Zen to Done - Ultimate Productivity System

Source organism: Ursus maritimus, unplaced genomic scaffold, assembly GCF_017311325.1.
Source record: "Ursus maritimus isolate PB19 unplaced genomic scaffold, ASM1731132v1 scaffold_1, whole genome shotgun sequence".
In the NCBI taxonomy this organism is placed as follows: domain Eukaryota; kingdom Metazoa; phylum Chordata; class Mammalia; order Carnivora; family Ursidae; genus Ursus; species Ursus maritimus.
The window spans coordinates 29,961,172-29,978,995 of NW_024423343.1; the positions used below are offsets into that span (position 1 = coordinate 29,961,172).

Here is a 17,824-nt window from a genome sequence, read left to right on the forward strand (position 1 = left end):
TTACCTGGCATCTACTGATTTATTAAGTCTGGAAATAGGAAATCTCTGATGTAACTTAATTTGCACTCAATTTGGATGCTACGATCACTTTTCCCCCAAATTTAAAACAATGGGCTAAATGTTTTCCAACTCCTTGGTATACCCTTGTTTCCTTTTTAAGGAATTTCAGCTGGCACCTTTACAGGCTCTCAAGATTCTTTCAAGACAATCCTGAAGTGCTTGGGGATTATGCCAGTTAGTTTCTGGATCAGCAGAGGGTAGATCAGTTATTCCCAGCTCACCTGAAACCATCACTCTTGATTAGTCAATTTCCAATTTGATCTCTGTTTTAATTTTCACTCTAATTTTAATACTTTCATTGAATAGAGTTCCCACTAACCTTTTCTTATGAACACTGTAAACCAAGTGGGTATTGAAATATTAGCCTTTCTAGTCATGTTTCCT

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Zen To Done (ZTD): The Ultimate Simple Productivity Systemby Leo BabautaIts about the habits and the doing, not the system or the toolsTable of ContentsA brief personal note........................................................................................................................ 1 Zen to Done..................................................................................................................................... 2 The 10 Habits of ZTD....................................................................................................................... 31 Collect. ..................................................................................................................................................... 4 2 Process. ................................................................................................................................................... 4 3 Plan. ........................................................................................................................................................ 4 4 Do (focus). ............................................................................................................................................... 5 5 Simple trusted system. ............................................................................................................................ 5 6 Organize. ................................................................................................................................................. 5 7 Review. .................................................................................................................................................... 6 8 Simplify. ................................................................................................................................................... 6 9 Routine. ................................................................................................................................................... 6 10 find your passion. ................................................................................................................................... 7How to form the habits..................................................................................................................... 7Habit Change Methodology......................................................................................................................... 8Minimal ZTD. The simplest system possible...................................................................................12The Four Habits......................................................................................................................................... 12 1 collect. .................................................................................................................................................... 12 2 Process. ................................................................................................................................................. 12 3 Plan. ...................................................................................................................................................... 13 4 Do (focus). ............................................................................................................................................. 13What the Minimal ZTD system leaves out......................................................................................13 The minimalist implementation.......................................................................................................131Zen to Done by Leo Babauta from Zen Habits. Action Marketing Plan version. You can freely distribute this documentA brief personal noteLeo Babauta is one of my preferred authors and I follow his excellent blog Zen Habits. Some time ago Leo created his own productivity system called Zen to Done, a twist to the well known GTD (Getting things Done) productivity system by David Allen. GTD is great, but it can be a too complicated, and if you are like me then your days as an entrepreneur are busy, and probably you have no time to learn and apply complex things. I became instantly in love with ZTD, that keeps some of the best things of GTD and seeks to make everything simpler, easier and clutter free. The last thing we need as entrepreneurs is more noise, the solution to those awful busy days is not doing more, it's doing less and doing it better. Leo is a generous person that allowed his material to be shared, copied and modified. I use his system and I thought it can be an excellent tool for smart entrepreneurs who know that more is not always better and that there must be a solution for busy days other than die of exhaustion. So here is his system of productivity, Zen to Done. If it's as useful for you as it is for me, then it will be invaluable. Really.Zen to DoneIn order to capture the essentials of being productive & organized, while keeping things as simple as possible, Ive developed my own productivity system: Zen To Done (ZTD). ZTD captures the essential spirit of the new system: that of simplicity, of a focus on doing, in the here and now, instead of on planning and on the system. If youve been having trouble with GTD, as great as it is, ZTD might be just for you. It focuses on the habit changes necessary for GTD, in a more practical way, and it focuses on doing, on simplifying, and on adding a simple structure. ZTD attempts to address five problems that many people have with GTD. I should note that GTD isnt really flawed, and doesnt really need modification, but everyone is different, and ZTD is a way to customize it to better fit different personality types. ZTD addresses five problems people have with GTD: 1) GTD is a series of habit changes. This is the main reason why people fall off the GTD system its a bunch of habit changes that 2Zen to Done by Leo Babauta from Zen Habits. Action Marketing Plan version. You can freely distribute this documentare attempted all at once. If youve read Zen Habits long enough, you know that focusing on one habit at a time is best, and guarantees the most success. In addition, GTDers dont apply proven habit-change methods (the ones I talk about on this site) to change their habits. Solution: ZTD focuses on one habit at a time. You dont have to try to adopt the entire system at once its overwhelming and its too hard to focus on your habit changes if you do too many at a time. Instead, focus on one at a time, and adopt the system in phases. Use proven habit-changing methods (30-day challenge, commitment, rewards, motivation hacks, etc.) to successfully adopt each new habit. 2) GTD doesnt focus enough on doing. While its called Getting Things Done, often what we end up doing most of the time is Getting Things in Our Trusted System. The book, while presenting an excellent system, focuses more on the capturing and processing stages than it does on the actual doing stage. Solution: ZTD focuses more on doing and how to actually complete your tasks, in a simple, stress-free manner. 3) GTD is too unstructured for many people. This can be one of the brilliant things about GTD its lack of structure, its in-the-moment decision making about what to do next but it can also be a huge source of confusion for many people. Some people need more structure in their day, and GTD can be disorienting. Different people have different styles. Solution: ZTD offers a couple of habits to address this: the plan habit, where you simply plan your three MITs for the day and your Big Rocks for the week, and the routine habit, where you set daily and weekly routines for yourself. These habits, like all the habits of ZTD, are optional. If they dont work for you, dont adopt them. But for many people, they will compliment the other great parts of GTD perfectly. 4) GTD tries to do too much, which ends up stressing you out. GTD doesnt discriminate among all the incoming stuff in your life, which again is part of its beauty. But the problem is that we put everything on our lists, and end up being overloaded. We try to do everything on our lists. This isnt really a problem with GTD, but a problem with how we implement it. But it should be addressed. Solution: ZTD focuses on simplifying. Take as much stuff off your plate as possible, so you can focus on doing whats important, and doing it well. 5) GTD doesnt focus enough on your goals. GTD is purposely a bottom-up, runway-level system. While it does talk about higher levels, it doesnt really go into it much. As a result, GTD is more focused on doing whatever comes at you 3Zen to Done by Leo Babauta from Zen Habits. Action Marketing Plan version. You can freely distribute this documentrather than doing what you should be doing the important stuff. Solution: ZTD, as mentioned above, asks you to identify the big things you want to do for the week and for the day. Another habit in ZTD is for you to review your goals each week, as a way of staying focused on them throughout the year. GTD contains an element of this, but ZTD extends it. Again, GTD is a brilliant system, and works very well. But ZTD takes some of the problems that people have in implementing it, and adapts it for real life.The 10 Habits of ZTDEach of these habits should be learned and practiced one at a time if possible, or 2-3 at a time at the most. Focus on your habit change for 30 days, then move on to the next. The order listed below is just a suggestion you can adopt them in whatever order works best for you, and you dont need to adopt all 10 habits. Experiment and find the ones that work best with your working style. Habits 1-8 are the most essential, but I suggest you give Habits 9-10 serious consideration too. I will expand on each of these 10 habits in future posts.1 Collect.Habit: ubiquitous capture. Carry a small notebook (or whatever capture tool works for you) and write down any tasks, ideas, projects, or other information that pop into your head. Get it out of your head and onto paper, so you dont forget it. This is the same as GTD. But ZTD asks you to pick a very simple, portable, easy-to-use tool for capture a small notebook or small stack of index cards are preferred (but not mandated), simply because they are much easier to use and carry around than a PDA or notebook computer. The simpler the tools, the better. When you get back to your home or office, empty your notes into your to-do list (a simple to-do list will work for now context lists can come in a later habit). Read more.2 Process.Habit: make quick decisions on things in your inbox, do not put them off. Letting stuff pile up is procrastinating on making decisions.4Zen to Done by Leo Babauta from Zen Habits. Action Marketing Plan version. You can freely distribute this documentProcess your inboxes (email, physical, voicemail, notebook) at least once a day, and more frequently if needed. When you process, do it from the top down, making a decision on each item, as in GTD: do it (if it takes 2 minutes or less), trash it, delegate it, file it, or put it on your to-do list or calendar to do later.3 Plan.Habit: set MITs for week, day. Each week, list the Big Rocks that you want to accomplish, and schedule them first. Each day, create a list of 1-3 MITs(basically your Big Rocks for the day) and be sure to accomplish them. Do your MITs early in the day to get them out of the way and to ensure that they get done.4 Do (focus).Habit: do one task at a time, without distractions. This is one of the most important habits in ZTD. You must select a task (preferably one of your MITs) and focus on it to the exclusion of all else. First, eliminate all distractions. Shut off email, cell phone, Internet if possible (otherwise just close all unnecessary tabs), clutter on your desk (if you follow habit 2, this should be pretty easy). Then, set a timer if you like, or otherwise just focus on your task for as long as possible. Dont let yourself get distracted from it. If you get interrupted, write down any request or incoming tasks/info on your notepad, and get back to your task. Dont try to multi-task.5 Simple trusted system.Habit: keep simple lists, check daily. Basically the same as GTD have context lists, such as @work, @phone, @home, @errands, @waiting, etc. ZTD suggests that you keep your lists as simple as possible. Dont create a complicated system, and dont keep trying out new tools. Its a waste of time, as fun as it is. Either use a simple notebook or index cards for your lists, or use the simplest list program 5Zen to Done by Leo Babauta from Zen Habits. Action Marketing Plan version. You can freely distribute this documentpossible. You dont need a planner or a PDA or Outlook or a complicated system of tags. Just one list for each context, and a projects list that you review either daily or weekly. Linking actions to both projects and contexts is nice, but can get too complicated. Keep it simple, and focus on what you have to do right now, not on playing with your system or your tools.6 Organize.Habit: a place for everything. All incoming stuff goes in your inbox. From there, it goes on your context lists and an action folder, or in a file in your filing system, in your outbox if youre going to delegate it, or in the trash. Put things where they belong, right away, instead of piling them up to sort later. This keeps your desk clear so you can focus on your work. Dont procrastinate put things away.7 Review.Habit: review your system & goals weekly. GTDs weekly reviewis great, and ZTD incorporates it almost exactly, but with more of a focus on reviewing your goals each week. This is already in GTD, but isnt emphasized. During your weekly review, you should go over each of your yearly goals, see what progress you made on them in the last week, and what action steps youre going to take to move them forward in the coming week. Once a month, set aside a little more time to do a monthly review of your goals, and every year, you should do a yearly review of your years goals and your lifes goals.8 Simplify.Habit: reduce your goals & tasks to essentials. One of the problems with GTD is that it attempts to tackle all incoming tasks. But this can overload us, and leave us without the necessary focus on the important tasks (MITs). 6Zen to Done by Leo Babauta from Zen Habits. Action Marketing Plan version. You can freely distribute this documentSo instead, ZTD asks you to review your task and project lists, and see if you can simplify them. Remove everything but the essential projects and tasks, so you can focus on them. Simplify your commitments, and your incoming information stream. Be sure that your projects and tasks line up with your yearly and life goals. Do this on a daily basis (briefly, on a small scale), during your weekly review, and your monthly review.9 Routine.Habit: set and keep routines. GTD is very unstructured, which can be both a strength and a weakness. Its a weakness for some people because they need more structure. Try the habit of creating routines to see if it works better for you. A morning routine (for example) could include looking at your calendar, going over your context lists, setting your MITs for the day, exercising, processing email and inboxes, and doing your first MIT for the day.An evening routine could include processing your email and inboxes (again), reviewing your day, writing in your journal, preparing for the next day. Weekly routines could include an errands day, a laundry day, financial day, your weekly review, family day, etc. Its up to you set your own routines, make them work for you.10 find your passion.Habit: seek work for which youre passionate. This could be your last habit, but at the same time your most important. GTD is great for managing the tasks in your life, and trying not to procrastinate on them. But if youre passionate about your work, you wont procrastinate youll love doing it, and want to do more. The habit to form here is to constantly seek things about which youre passionate, and to see if you can make a career out of them when you find them. Make your lifes work something youre passionate about, not something you dread doing, and your task list will almost seem like a list of rewards.How to form the habitsOne of the main problems people have with GTD, probably without knowing it, is that GTD is a series of habit changes that they try to undertake all at once. They get enthusiastic about GTD,7Zen to Done by Leo Babauta from Zen Habits. Action Marketing Plan version. You can freely distribute this documentand try and do it all in one shot, and then fall off the wagon. They get back on, and then fall off again. Its almost like dieting or exercise if you dont adopt successful habit change methods, you will keep failing and eventually get discouraged and quit. Well, if youve been reading Zen Habits for awhile, you know that habit changes arent something to be taken lightly. They can be successful, but it takes a lot of energy and focus and motivation, and its hard to do that with a bunch of habits all at once. I highly recommend that you start with one habit, and apply proven habit-change methodology to that habit, and then once that has become a habit, move on to the next habit. Now, I understand thats not easy. When you take on a system like GTD, you want to do it all at once. Youre excited and enthusiastic! Trust me, Ive been there. But take that excitement and channel it into one habit, and you will be hugely successful. Doing one habit at a time will take some patience, but at the same time its not as overwhelming and its much easier to adopt this way. For some people, GTD can be overwhelming, and a major life change. I am an advocate of gradual life changes, ones that will last for a long time, not just for a few weeks. If you are already good at some of these habits, and if you are good at changing your habits, its possible to do more than one at a time. I wouldnt recommend more than 2-3 at a time, though, because the more you do, the less your chances of success. If you are already good at ubiquitous capture, for example, you could try adopting it as a habit along with, say, processing your inboxes. But dont try to do much more than that. Start simple, and gradually add the other habits as you see fit. Now, which habits should you adopt first? I recommend the order that theyre listed in, but thats far from mandatory. You could easily do them in reverse or scramble them, or form an algorithm to decide. I suggest that if you dont want to do them in the recommended order, see which ones will benefit you the most, and give those a higher priority. Rome wasnt built overnight, and you cant change from being undisciplined, unorganized, procrastinating, unproductive (as I once was Im not accusing you of being these things) to organize, productive, with a do-it-now habit. Give yourself time to make these changes. At the end of this year, if you start now and adopt 1-2 habits per month, you will have some great habits adopted.Habit Change MethodologyWhat are the methods you can use to make these habit changes successful? 1. Commitment. Commit yourself to your habit change, big time. Make your commitment as public as possible 8Zen to Done by Leo Babauta from Zen Habits. Action Marketing Plan version. You can freely distribute this documentput it on your blog, join an online forum and tell them about it, tell your family and friends, send out a daily email update on your progress. The more positive public pressure, the better. 2. Practice. Changing your habits is a skill, and like any skill, it takes practice. Commit yourself to a 30-day Challenge, and try to do your new habit every single day for 30 days. You will be training yourself to do that new habit, over and over. If you mess up, dont beat yourself up, but just try again. Practice makes perfect. 3. Motivation. Find as many ways to motivate yourself as possible. Here are the top 20 motivation hacks proposed by Leo: Chart Your Progress. Recently I posted about how I created a chart to track my progress with each of my goals. This chart is not just for information purposes, for me to look back and see how Im doing. Its to motivate me to keep up with my goals. If Im diligent about checking my chart every day, and marking dots or xs, then I will want to make sure I fill it with dots. I will think to myself, I better do this today if I want to mark a dot. Well, thats a small motivation, but it helps, trust me. Some people prefer to use gold stars. Others have a training log, which works just as well. Or try Joes Goals. However you do it, track your progress, and allow yourself a bit of pride each time you give yourself a good mark. Now, you will have some bad marks on your chart. Thats OK. Dont let a few bad marks stop you from continuing. Strive instead to get the good marks next time. Hold Yourself Back. When I start with a new exercise program, or any new goal really, I am rarin to go. I am full of excitement, and my enthusiasm knows no boundaries. Nor does my sense of self-limitation. I think I can do anything. Its not long before I learn that I do have limitations, and my enthusiasm begins to wane. Well, a great motivator that Ive learned is that when you have so much energy at the beginning of a program, and want to go all out HOLD BACK. Dont let yourself do everything you want to do. Only let yourself do 50-75 percent of what you want to do. And plan out a course of action where you slowly increase over time. For example, if I want to go running, I might think I can run 3 miles at first. But instead of letting myself do that, I start by only running a mile. When Im doing that mile, Ill be telling myself that I can do more! But I dont let myself. After that workout, Ill be looking forward to the next workout, when Ill let myself do 1.5 miles. I keep that energy reined in, harness it, so that I can ride it even further. Join an online (or off-line) group to help keep you focused and motivated. When I started to run, more than a year ago, I joined a few different forums, at different times, on different sites, such as Mens Health (the Belly-Off Runners Club), Runners World, Cool Running, and the running group at About.com. I did the same when I was quitting smoking. 9Zen to Done by Leo Babauta from Zen Habits. Action Marketing Plan version. You can freely distribute this documentEach time I joined a forum, it helped keep me on track. Not only did I meet a bunch of other people who were either going through what I was going through or who had already been through it, I would report my progress (and failures) as I went along. They were there for great advice, for moral support, to help keep me going when I wanted to stop. Post a picture of your goal someplace visible near your desk or on your refrigerator, for example. Visualizing your goal, exactly how you think it will be when youve achieved it, whether its financial goals like traveling to Rome or building a dream house, or physical goals like finishing a marathon or getting a flat stomach, is a great motivator and one of the best ways of actualizing your goals. Find a magazine photo or a picture online and post it somewhere where you can see it not only daily, but hourly if possible. Put it as your desktop photo, or your home page. Use the power of your visual sense to keep you focused on your goal. Because that focus is what will keep you motivated over the long term once you lose focus, you lose motivation, so having something to keep bringing your focus back to your goal will help keep that motivation. Get a workout partner or goal buddy. Staying motivated on your own is tough. But if you find someone with similar goals (running, dieting, finances, etc.), see if theyd like to partner with you. Or partner with your spouse, sibling or best friend on whatever goals theyre trying to achieve. You dont have to be going after the same goals as long as you are both pushing and encouraging each other to succeed. Just get started. There are some days when you dont feel like heading out the door for a run, or figuring out your budget, or whatever it is youre supposed to do that day for your goal. Well, instead of thinking about how hard it is, and how long it will take, tell yourself that you just have to start. I have a rule (not an original one) that I just have to put on my running shoes and close the door behind me. After that, it all flows naturally. Its when youre sitting in your house, thinking about running and feeling tired, that it seems hard. Once you start, it is never as hard as you thought it would be. This tip works for me every time. Make it a pleasure. One reason we might put off something that will help us achieve our goal, such as exercise for example, is because it seems like hard work. Well, this might be true, but the key is to find a way to make it fun or pleasurable. If your goal activity becomes a treat, you actually look forward to it. And thats a good thing. Give it time, be patient. I know, this is easier said than done. But the problem with many of us is that we expect quick results. When you think about your goals, think long term. If you want to lose weight, you may see some quick initial losses, but it will take a long time to lose the rest. If you want to run a marathon, you wont be able to do it overnight. If you dont see the results you want soon, dont give up give it time. In the meantime, be happy with your progress so far, and with your ability to stick with your goals. The results will come if you give it time.10Zen to Done by Leo Babauta from Zen Habits. Action Marketing Plan version. You can freely distribute this documentBreak it into smaller, mini goals. Sometimes large or longer-term goals can be overwhelming. After a couple weeks, we may lose motivation, because we still have several months or a year or more left to accomplish the goal. Its hard to maintain motivation for a single goal for such a long time. Solution: have smaller goals along the way. Reward yourself. Often. And not just for longer-term goals, either. In Hack #12, I talked about breaking larger goals into smaller, mini goals. Well, each of those mini goals should have a reward attached to it. Make a list of your goals, with mini goals, and next to each, write down an appropriate reward. By appropriate, I mean 1) its proportionate to the size of the goal (dont reward going on a 1-mile run with a luxury cruise in the Bahamas); and 2) it doesnt ruin your goal if you are trying to lose weight, dont reward a day of healthy eating with a dessert binge. Its self-defeating. Find inspiration, on a daily basis. Inspiration is one of the best motivators, and it can be found everywhere. Every day, seek inspiration, and it will help sustain motivation over the long term. Sources of inspiration can include: blogs, online success stories, forums, friends and family, magazines, books, quotes, music, photos, people you meet. Get a coach or take a class. These will motivate you to at least show up, and to take action. It can be applied to any goal. This might be one of the more expensive ways of motivating yourself, but it works. And if you do some research, you might find some cheap classes in your area, or you might know a friend who will provide coaching or counseling for free. Have powerful reasons. Write them down. Know your reasons. Give them some thought and write them down. If you have loved ones, and you are doing it for them, that is more powerful than just doing it for self-interest. Doing it for yourself is good too, but you should do it for something that you REALLY REALLY want to happen, for really good reasons. Become aware of your urges to quit, and be prepared for them. We all have urges to stop, but they are mostly unconscious. One of the most powerful things you can do is to start being more conscious of those urges. A good exercise is to go through the day with a little piece of paper and put a tally mark for each time you get an urge. It simply makes you aware of the urges. Then have a plan for when those urges hit, and plan for it beforehand, and write down your plan, because once those urges hit, you will not feel like coming up with a plan. Make it a rule never to skip two days in a row. This rule takes into account our natural tendency to miss days now and then. We are not perfect. So, you missed one day now the second day is upon you and you are feeling lazy tell yourself NO! You will not miss two days in a row! Zen Habits says so! And just get started. Youll thank yourself later. Visualize your goal clearly, on a daily basis, for at least 5-10 minutes. Visualize your successful outcome in great detail. Close your eyes, and think about exactly how your successful outcome will look, will feel, will smell and taste and sound like. Where are you when you become successful? How do you look? What are you wearing? Form as clear a mental picture as possible. Now heres the next key: do it every day. For at least a few minutes each day. This is the only way to keep that motivation going over a long period of time. 11Zen to Done by Leo Babauta from Zen Habits. Action Marketing Plan version. You can freely distribute this documentKeep a daily journal of your goal. If you are consistent about keeping a journal, it can be a great motivator. A journal should have not only what you did for the day, but your thoughts about how it went, how you felt, what mistakes you made, what you could do to improve. To be consistent about keeping a journal, do it right after you do your goal task each day. Make keeping a journal a sensory pleasure. Create a friendly, mutually-supportive competition. We are all competitive in nature, at least a little. Some more than others. Take advantage of this part of our human nature by using it to fuel your goals. If you have a workout partner or goal buddy, youve got all you need for a friendly competition. See who can log more miles, or save more dollars, each week or month. See who can do more pushups or pullups. See who can lose the most weight or have the best abs or lose the most inches on their waist. Make sure the goals are weighted so that the competition is fairly equal. And mutually support each other in your goals. Make a big public commitment. Be fully committed. This will do the trick every time. Create a blog and announce to the world that you are going to achieve a certain goal by a certain date. Commit yourself to the hilt.4. Tracking. Its best if you log your progress on your habit every day. This may sound difficult, but it will make your habit change much more likely to be successful. Log it in before you go to bed, placing your log next to your bed. Itll motivate you, and will make you feel great as you look back on all your progress. 5. Support. Join an online group, or do your habit change with a partner. However you find it, get others to do a habit change with you, and it will be much easier. 6. Rewards. Reward yourself often, early on at the end of each of the first three days, and then at the end of every week, and then a big one at the end of your 30-day Challenge. 7. Focus. Its extremely important that you maintain your focus on this new habit for the full 30 days. Thats why its hard to do more than one or two habits at a time you cant maintain focus. Find ways to bring your focus back to your habit. Post up signs or posters around your desk or home. Send yourself email reminders. Put it on your desktop picture. However you do it, keep a laser focus! 8. Positive thinking.12Zen to Done by Leo Babauta from Zen Habits. Action Marketing Plan version. You can freely distribute this documentThis is perhaps the most important element. If you tell yourself that you can do this, that you will do it, then you will. Squash all negative thoughts, and replace them with positive ones. You can do this!Minimal ZTD. The simplest system possibleIf you are in a hurry or think the system is too complicated, then I now present the minimalist version of ZTD a way to be productive without all the fuss.The Four Habits 1 Collect.Habit: ubiquitous capture. Carry a small notebook (or whatever capture tool works for you) and write down any tasks, ideas, projects, or other information that pop into your head. Get it out of your head and onto paper, so you dont forget it. This is the same as GTD. But ZTD asks you to pick a very simple, portable, easy-to-use tool for capture a small notebook or small stack of index cards are preferred (but not mandated), simply because they are much easier to use and carry around than a PDA or notebook computer. The simpler the tools, the better. When you get back to your home or office, empty your notes into your to-do list. Read more.2 Process.Habit: make quick decisions on things in your inbox, do not put them off. Letting stuff pile up is procrastinating on making decisions. Process your inboxes (email, physical, voicemail, notebook) at least once a day, and more frequently if needed. When you process, do it from the top down, making a decision on each item, as in GTD: do it (if it takes 2 minutes or less), trash it, delegate it, file it, or put it on your to-do list or calendar to do later. See Getting Your Email to Empty and Keeping Your Desk Clear for more.3 Plan.Habit: set MITs for week, day. Each week, list the Big Rocks that you want to accomplish, and schedule them first. Each day, create a list of 1-3 MITs (basically your Big Rocks for the day) and be sure to accomplish them. Do your MITs early in the day to get them out of the way and to ensure that they get done. 13Zen to Done by Leo Babauta from Zen Habits. Action Marketing Plan version. You can freely distribute this document4 Do (focus).Habit: do one task at a time, without distractions. This is one of the most important habits in ZTD. You must select a task (preferably one of your MITs) and focus on it to the exclusion of all else. First, eliminate all distractions. Shut off email, cell phone, Internet if possible (otherwise just close all unnecessary tabs), clutter on your desk (if you follow habit 2, this should be pretty easy). Then, set a timer if you like, or otherwise just focus on your task for as long as possible. Dont let yourself get distracted from it. If you get interrupted, write down any request or incoming tasks/info on your notepad, and get back to your task. Dont try to multi-task. See How NOT to Multi-Task for more.What the Minimal ZTD system leaves outThis version leaves out six habits: keeping a system of simple lists, organizing everything, weekly reviews, simplifying your tasks and projects, setting routines for yourself, and finding your passion. While I think these six habits are valuable, they are not absolutely necessary for a minimalist system.The minimalist implementationSo how do you implement this system, and what do you need? First the tools: A small notebook and a pen. Thats all. So heres how you implement the system: Use your notebook to write everything down as you think of it. This allows you to get things off your mind and not forget them. When you get to your desk or home, add those new tasks to your Master To-do List, which you can also keep in your notebook. At the beginning of each day, review your list, and write down 1-3 MITs that youd like to accomplish for the day. Thats your whole planning system. You dont need any more than that. Get your MITs done as early as possible. When you do each task, clear away all distractions and focus on doing that one task only. Do not multi-task. When youre done, move on to the next MIT.14Zen to Done by Leo Babauta from Zen Habits. Action Marketing Plan version. You can freely distribute this documentIf you complete your MITs, go to your Master List and see whats the next most important task on the list. Do it as in Step 4 above. Repeat as needed. You dont really need 10 different lists, and if you dont keep those different lists, you dont need a weekly review. I would still suggest you set yearly goals, and add mini tasks from each goal to your Master List, but thats optional. Also optional: add any of the habits that are left out of this minimalist system later, if you think they would help.15Zen to Done by Leo Babauta from Zen Habits. Action Marketing Plan version. You can freely distribute this document